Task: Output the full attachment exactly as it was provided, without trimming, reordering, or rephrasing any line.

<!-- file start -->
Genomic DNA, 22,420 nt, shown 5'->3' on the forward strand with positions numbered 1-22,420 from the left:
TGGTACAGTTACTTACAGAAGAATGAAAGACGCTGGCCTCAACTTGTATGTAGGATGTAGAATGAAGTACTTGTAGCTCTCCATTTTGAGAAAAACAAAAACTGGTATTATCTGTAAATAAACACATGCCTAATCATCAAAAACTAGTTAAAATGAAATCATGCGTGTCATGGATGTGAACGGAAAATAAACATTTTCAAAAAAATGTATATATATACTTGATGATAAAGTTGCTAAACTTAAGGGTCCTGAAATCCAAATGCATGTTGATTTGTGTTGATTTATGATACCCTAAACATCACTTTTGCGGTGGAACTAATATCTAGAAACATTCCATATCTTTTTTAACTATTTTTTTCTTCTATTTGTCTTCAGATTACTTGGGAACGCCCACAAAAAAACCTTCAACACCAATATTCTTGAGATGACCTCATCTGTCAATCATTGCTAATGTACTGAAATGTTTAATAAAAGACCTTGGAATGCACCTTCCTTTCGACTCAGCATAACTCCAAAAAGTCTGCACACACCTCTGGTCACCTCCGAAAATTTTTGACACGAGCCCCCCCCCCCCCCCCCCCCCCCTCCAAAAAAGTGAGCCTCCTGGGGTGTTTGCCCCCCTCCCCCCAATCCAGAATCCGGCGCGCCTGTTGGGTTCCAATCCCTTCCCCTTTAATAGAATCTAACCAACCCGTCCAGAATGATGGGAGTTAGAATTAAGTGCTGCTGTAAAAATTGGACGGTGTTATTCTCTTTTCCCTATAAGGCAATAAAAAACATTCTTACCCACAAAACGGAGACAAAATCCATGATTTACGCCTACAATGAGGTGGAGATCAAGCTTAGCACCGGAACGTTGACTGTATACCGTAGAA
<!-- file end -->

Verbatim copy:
Genomic DNA, 22,420 nt, shown 5'->3' on the forward strand with positions numbered 1-22,420 from the left:
TGGTACAGTTACTTACAGAAGAATGAAAGACGCTGGCCTCAACTTGTATGTAGGATGTAGAATGAAGTACTTGTAGCTCTCCATTTTGAGAAAAACAAAAACTGGTATTATCTGTAAATAAACACATGCCTAATCATCAAAAACTAGTTAAAATGAAATCATGCGTGTCATGGATGTGAACGGAAAATAAACATTTTCAAAAAAATGTATATATATACTTGATGATAAAGTTGCTAAACTTAAGGGTCCTGAAATCCAAATGCATGTTGATTTGTGTTGATTTATGATACCCTAAACATCACTTTTGCGGTGGAACTAATATCTAGAAACATTCCATATCTTTTTTAACTATTTTTTTCTTCTATTTGTCTTCAGATTACTTGGGAACGCCCACAAAAAAACCTTCAACACCAATATTCTTGAGATGACCTCATCTGTCAATCATTGCTAATGTACTGAAATGTTTAATAAAAGACCTTGGAATGCACCTTCCTTTCGACTCAGCATAACTCCAAAAAGTCTGCACACACCTCTGGTCACCTCCGAAAATTTTTGACACGAGCCCCCCCCCCCCCCCCCCCCCCCTCCAAAAAAGTGAGCCTCCTGGGGTGTTTGCCCCCCTCCCCCCAATCCAGAATCCGGCGCGCCTGTTGGGTTCCAATCCCTTCCCCTTTAATAGAATCTAACCAACCCGTCCAGAATGATGGGAGTTAGAATTAAGTGCTGCTGTAAAAATTGGACGGTGTTATTCTCTTTTCCCTATAAGGCAATAAAAAACATTCTTACCCACAAAACGGAGACAAAATCCATGATTTACGCCTACAATGAGGTGGAGATCAAGCTTAGCACCGGAACGTTGACTGTATACCGTAGAA